Torre rejects Yankees' offer

NEW YORK -- After all he had accomplished -- four World Series titles, 12 consecutive years in the playoffs, almost certain entry into the Hall of Fame -- and after all the indignities, this was one Joe Torre wasn't going to stand for.

He wasn't going to take a pay cut from the New York Yankees, no matter that he still would have been the highest-paid manager in baseball, and he certainly wasn't going to prove himself all over again.

Torre walked away Thursday, turning down a $5 million, one-year contract -- $2.5 million less than he made this season, when the Yankees failed to make it past the first round of the playoffs for the third consecutive year.

"A difficult day," general manager Brian Cashman said. "He will always be a Yankee."

Bench coach Don Mattingly is the leading contender to replace Torre. Yankees broadcaster Joe Girardi, the NL Manager of the Year with Florida in 2006, is another top contender. Tony La Russa and Bobby Valentine also could be considered.

Most Yankees fans could see this day coming.

After losing the first two playoff games to Cleveland, owner George Steinbrenner said he didn't think Torre would be asked back if the Yankees didn't advance. New York hasn't won it all since 2000.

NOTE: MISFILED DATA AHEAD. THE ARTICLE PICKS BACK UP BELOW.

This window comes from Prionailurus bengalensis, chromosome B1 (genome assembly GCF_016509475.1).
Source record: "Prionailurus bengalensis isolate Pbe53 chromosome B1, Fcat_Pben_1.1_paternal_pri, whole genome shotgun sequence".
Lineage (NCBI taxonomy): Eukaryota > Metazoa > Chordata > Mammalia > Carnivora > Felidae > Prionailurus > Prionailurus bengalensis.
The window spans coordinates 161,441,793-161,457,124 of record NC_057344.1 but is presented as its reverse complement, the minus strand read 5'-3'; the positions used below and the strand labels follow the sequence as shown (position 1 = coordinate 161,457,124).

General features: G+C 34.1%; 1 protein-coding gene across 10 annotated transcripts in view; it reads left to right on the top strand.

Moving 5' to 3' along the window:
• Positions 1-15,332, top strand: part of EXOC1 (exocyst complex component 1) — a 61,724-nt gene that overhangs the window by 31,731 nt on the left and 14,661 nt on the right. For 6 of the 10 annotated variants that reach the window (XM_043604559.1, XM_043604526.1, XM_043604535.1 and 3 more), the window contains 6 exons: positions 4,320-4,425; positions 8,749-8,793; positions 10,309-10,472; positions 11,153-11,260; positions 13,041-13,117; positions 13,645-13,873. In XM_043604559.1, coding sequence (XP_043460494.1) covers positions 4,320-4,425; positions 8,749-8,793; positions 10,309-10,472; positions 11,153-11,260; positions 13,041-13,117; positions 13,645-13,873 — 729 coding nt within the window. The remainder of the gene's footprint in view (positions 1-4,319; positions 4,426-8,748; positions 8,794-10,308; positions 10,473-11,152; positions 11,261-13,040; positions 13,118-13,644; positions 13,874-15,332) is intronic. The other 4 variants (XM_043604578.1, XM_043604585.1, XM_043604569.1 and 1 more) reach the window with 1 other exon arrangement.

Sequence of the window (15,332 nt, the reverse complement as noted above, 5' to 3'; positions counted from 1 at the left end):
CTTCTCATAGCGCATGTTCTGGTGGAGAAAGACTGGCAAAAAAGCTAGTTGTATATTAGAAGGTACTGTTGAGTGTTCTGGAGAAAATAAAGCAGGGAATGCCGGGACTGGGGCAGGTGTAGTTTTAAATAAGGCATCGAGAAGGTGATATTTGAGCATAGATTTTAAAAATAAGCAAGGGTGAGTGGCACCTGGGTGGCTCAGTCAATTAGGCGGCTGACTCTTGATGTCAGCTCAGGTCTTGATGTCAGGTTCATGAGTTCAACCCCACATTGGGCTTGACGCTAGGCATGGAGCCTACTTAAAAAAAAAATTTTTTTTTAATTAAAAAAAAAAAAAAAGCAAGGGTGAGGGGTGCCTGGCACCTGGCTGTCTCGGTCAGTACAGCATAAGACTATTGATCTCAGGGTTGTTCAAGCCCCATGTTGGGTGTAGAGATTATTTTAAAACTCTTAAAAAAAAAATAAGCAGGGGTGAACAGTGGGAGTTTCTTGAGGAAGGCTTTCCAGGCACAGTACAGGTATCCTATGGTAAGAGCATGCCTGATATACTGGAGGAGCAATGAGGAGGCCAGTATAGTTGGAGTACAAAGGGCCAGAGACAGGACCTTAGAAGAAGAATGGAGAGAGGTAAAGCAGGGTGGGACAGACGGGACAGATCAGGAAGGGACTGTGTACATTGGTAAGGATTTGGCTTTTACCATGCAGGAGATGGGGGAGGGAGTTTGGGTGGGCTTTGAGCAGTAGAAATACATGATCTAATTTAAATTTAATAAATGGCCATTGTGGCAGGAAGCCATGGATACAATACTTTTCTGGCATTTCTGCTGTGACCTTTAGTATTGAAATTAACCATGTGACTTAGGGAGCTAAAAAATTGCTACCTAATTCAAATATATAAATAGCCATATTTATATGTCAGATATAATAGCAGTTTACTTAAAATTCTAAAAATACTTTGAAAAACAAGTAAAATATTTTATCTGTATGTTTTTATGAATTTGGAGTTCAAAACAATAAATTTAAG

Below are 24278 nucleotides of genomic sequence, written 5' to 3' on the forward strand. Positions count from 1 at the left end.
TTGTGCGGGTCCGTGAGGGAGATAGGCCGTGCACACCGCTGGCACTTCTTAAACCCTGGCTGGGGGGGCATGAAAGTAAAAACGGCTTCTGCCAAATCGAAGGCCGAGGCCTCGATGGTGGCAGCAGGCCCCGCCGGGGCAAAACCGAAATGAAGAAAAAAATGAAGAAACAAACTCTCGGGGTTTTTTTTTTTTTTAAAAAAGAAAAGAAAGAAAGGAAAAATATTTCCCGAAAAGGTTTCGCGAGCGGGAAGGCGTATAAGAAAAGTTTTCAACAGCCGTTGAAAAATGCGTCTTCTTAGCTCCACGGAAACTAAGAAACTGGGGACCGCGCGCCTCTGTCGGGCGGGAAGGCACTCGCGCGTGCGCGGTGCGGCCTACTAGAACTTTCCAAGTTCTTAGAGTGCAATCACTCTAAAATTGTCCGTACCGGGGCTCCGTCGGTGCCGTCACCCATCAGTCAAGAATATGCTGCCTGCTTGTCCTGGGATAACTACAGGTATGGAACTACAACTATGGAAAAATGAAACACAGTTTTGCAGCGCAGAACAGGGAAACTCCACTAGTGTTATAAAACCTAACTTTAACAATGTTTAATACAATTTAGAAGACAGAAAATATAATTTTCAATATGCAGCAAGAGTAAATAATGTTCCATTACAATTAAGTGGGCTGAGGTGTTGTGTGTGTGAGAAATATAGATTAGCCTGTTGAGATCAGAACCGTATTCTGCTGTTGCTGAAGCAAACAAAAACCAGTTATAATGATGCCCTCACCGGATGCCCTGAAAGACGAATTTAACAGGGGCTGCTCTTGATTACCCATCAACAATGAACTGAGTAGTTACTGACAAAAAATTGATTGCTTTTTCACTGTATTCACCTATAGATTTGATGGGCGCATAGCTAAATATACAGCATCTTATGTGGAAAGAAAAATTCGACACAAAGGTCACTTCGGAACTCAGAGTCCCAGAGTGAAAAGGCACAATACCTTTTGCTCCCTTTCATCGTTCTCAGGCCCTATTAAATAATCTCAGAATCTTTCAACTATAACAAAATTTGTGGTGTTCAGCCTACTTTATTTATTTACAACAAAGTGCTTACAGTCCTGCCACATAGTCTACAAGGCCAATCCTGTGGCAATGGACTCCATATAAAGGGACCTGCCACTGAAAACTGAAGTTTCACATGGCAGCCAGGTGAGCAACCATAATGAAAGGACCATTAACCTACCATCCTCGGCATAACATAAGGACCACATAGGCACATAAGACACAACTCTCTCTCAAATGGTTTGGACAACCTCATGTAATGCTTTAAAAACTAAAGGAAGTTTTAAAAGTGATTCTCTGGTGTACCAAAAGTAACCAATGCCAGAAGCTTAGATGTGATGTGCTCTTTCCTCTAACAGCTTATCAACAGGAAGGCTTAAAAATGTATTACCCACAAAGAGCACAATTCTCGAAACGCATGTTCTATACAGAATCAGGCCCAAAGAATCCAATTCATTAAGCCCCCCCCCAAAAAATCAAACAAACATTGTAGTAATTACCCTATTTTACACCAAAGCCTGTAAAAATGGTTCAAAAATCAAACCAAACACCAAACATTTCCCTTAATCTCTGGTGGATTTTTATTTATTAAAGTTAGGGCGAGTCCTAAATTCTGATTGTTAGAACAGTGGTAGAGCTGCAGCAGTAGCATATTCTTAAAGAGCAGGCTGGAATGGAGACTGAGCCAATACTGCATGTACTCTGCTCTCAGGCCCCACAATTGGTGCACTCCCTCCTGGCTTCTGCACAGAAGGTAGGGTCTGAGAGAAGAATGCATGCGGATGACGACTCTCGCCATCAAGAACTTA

Torre took a morning flight to Tampa, Fla., to meet for an hour with Steinbrenner, his sons and team management. Torre listened to the offer and said it wasn't acceptable. They shook hands and Torre headed home.

Torre declined to speak to a group of reporters gathered outside his house in suburban Harrison. His wife, Ali, arrived a few minutes later and said their time in New York had been fun.

"It's always difficult to say goodbye," she said, "but there's always hello."

Torre, 67, who made the playoffs in every year with the Yankees, scheduled a news conference for today. He indicated last week that he might be interested in managing elsewhere.

New York's offer included $3 million in bonuses if the Yankees reached next year's World Series and an $8 million option for 2009 that would have become guaranteed if New York won the AL pennant.

It appeared to be an offer designed to be rejected. Scott Boras, the agent for Yankees star Alex Rodriguez, said players would have interpreted an acceptance by Torre as weakness.

"It is difficult, near impossible, to accept a salary cut," Boras said. "Successful people can afford their principles. They understand if they accept the position, there is a great risk the message to all under him is dissatisfaction."

WHO INVITED HER? -- The Indians might have inadvertently created a new art form for trying to get inside the opponent's head. The pre-game anthem singer for Game 5 of the ALCS on Thursday was Danielle Peck, a country singer who once dated Boston starting pitcher Josh Beckett. Indians spokesman Bob DiBiasio called it "an incredible coincidence. Honestly. She's from Ohio. Her entire family are Indians fans. We did not know anything about her connections to Beckett. The next day, we find out the rest of the story. How are we supposed to know who Josh Beckett dates?"